- Singing the Faith: 606 (CD25 #7)
- Jill Jenkins
- “Thaxted” by Gustav Holst
- 76.76. Triple
Ideas for use
This is a wedding hymn that has the advantage of being a set to a tune well-known to those who rarely attend a church service as well as to those who do.
First recording of Holst's orchestral suite, The Planets
The hymn tune "Thaxted" by Gustav Holst has made quite a journey since it was first adapted from the composer's popular orchestral work, The Planets, for use with words that bear the marks of the sacrifices made by young men during World War 1. Since then the tune so closely associated with "I vow to thee my country" has proved perhaps surprisingly adaptable, and here brings dignity and a sense of hopeful commitment to Jill Jenkins' wedding text.
Jill says that her hymn came about as the result of a request from her then minister, the Revd Keith Baxter, who was marrying a couple that wanted to sing 'I vow to thee, my country' at their wedding because of its tune. However, no-one felt that the words were entirely appropriate for a wedding (they have become more associated with Armistice Day ceremonies and funerals). “We pledge to one another" was Jill’s response; one of many alternative texts that have been written to this tune.
Verse 1, in particular, draws upon a reading often used at weddings: 1 Corinthians 13:1-13 (especially vv.4-7). Verse 2 reflects honestly on the ups and downs of married life, which may bring “loneliness and pain” as well as “joy and celebration”, and asks for God’s guidance “through all the years to be”.
"Since its appearance on the web”, Jill records, “the hymn has become enormously popular. It has not only been sung at weddings in all parts of the UK (including St. Margaret's, Westminster, and several cathedrals) but also in France, Germany, Spain and Gibraltar, in a number of US cities, Canada, Australia, New Zealand, Japan and the Falklands." She herself didn't hear the hymn sung until November 2013 when it was included in a service marking the Golden Wedding of Jill and her husband David.
In an interview with Gordon Giles for CMQ (the magazine for the Royal School of Church Music), Jill says that, in writing the hymn, she was aiming for an idiom that was not "too churchy" and was accessible to "those of faith, little faith or no faith". Giles points out that "the hymn does not mention Jesus, uses 'God' broadly, and even the final line uses the ambiguous phrases 'place of peace', which could refer to something after death, or to a state of marital equilibrium in life." [See Gordon Giles's "short guide" to wedding hymns.]
The hymn is written from the point of the couple getting married ("We pledge to one another...") but Jill is happy for the "we" to be changed to "they" if this is felt to be more appropriate.
Jill Jenkins is a member of the United Reformed Church, and currently an elder at the URC in Palmers Green, north London. A number of her hymns and prayers have been published. She says that she has enjoyed creative writing since she was a child and that now she produces stories for her four grandchildren. Born in 1937, Jill also holds a Diploma in Contextual Theology from the University of Wales in Bangor.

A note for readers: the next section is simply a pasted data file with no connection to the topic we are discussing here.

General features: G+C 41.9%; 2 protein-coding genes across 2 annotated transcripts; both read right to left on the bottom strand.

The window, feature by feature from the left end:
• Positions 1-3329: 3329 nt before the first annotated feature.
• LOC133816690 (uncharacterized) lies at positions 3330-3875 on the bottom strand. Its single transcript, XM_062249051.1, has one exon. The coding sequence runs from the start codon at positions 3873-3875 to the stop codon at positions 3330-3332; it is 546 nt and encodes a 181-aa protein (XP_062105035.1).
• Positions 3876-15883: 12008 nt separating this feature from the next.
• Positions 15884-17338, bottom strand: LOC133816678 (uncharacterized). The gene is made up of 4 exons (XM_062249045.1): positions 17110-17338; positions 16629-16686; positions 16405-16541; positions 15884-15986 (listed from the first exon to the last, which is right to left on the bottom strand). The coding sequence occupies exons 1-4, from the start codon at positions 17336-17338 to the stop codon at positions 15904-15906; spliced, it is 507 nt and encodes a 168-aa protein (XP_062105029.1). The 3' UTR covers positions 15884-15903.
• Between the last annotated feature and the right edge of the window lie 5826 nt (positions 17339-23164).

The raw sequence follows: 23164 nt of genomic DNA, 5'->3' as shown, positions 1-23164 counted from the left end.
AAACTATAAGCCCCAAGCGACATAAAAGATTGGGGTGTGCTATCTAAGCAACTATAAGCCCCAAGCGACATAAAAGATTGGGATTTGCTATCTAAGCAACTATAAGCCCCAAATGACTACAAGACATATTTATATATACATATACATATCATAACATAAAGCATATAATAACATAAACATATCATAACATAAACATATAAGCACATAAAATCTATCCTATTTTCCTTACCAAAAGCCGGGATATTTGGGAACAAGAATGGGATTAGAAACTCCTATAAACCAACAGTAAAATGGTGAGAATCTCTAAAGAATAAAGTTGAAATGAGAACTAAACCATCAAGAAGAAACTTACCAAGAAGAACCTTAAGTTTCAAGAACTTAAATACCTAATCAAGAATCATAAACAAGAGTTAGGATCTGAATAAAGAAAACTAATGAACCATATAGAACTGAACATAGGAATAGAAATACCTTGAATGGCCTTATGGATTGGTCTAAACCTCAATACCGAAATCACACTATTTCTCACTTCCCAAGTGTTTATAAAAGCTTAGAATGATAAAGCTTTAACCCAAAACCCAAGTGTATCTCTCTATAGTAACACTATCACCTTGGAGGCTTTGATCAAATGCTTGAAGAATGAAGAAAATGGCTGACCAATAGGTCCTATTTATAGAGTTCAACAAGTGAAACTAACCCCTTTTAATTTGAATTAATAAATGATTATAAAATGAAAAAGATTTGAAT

Holst's house in Thaxted - his home for many years
"Thaxted" and "I vow to thee my country"
The tune “Thaxted” was named for the English village where Gustav Holst lived for much of his life.* It first appeared as a hymn tune in Songs of Praise (1926), which was edited by his friend Ralph Vaughan Williams, and was adapted from the middle section of the Jupiter movement of his orchestral suite The Planets. Holst’s daughter, Imogen, recalled that at "the time when he was asked to set these words to music, Holst was so over-worked and over-weary that he felt relieved to discover they 'fitted' the tune from Jupiter".**
Three other tunes by Holst are included in Singing the Faith, among them his setting of In the bleak midwinter.
Cecil Spring-Rice, author of "I vow to thee my country"
The original words, “I vow to thee my country” (which one account suggests Holst himself disliked), were written by the diplomat Cecil Spring-Rice and based on a lyric written in 1908 that he had called “Urbs Dei (The City of God) or The Two Fatherlands”. It described how a Christian owes his loyalties to both his homeland and the heavenly kingdom. The hymn itself alludes to the numbers of young men who died during the First World War:
"The love that asks no question, the love that stands the test,
That lays upon the altar the dearest and the best;
The love that never falters, the love that pays the price,
The love that makes undaunted the final sacrifice."
*You can read more about Gustav Holst’s association with Thaxted in a short article published by the Foxearth and District Local Historical Society.
**Holst, Imogen: A Thematic Catalogue of Gustav Holst's Music. Faber 1974, p.145)
[additional material from Church Music Quarterly incorporated May 2017]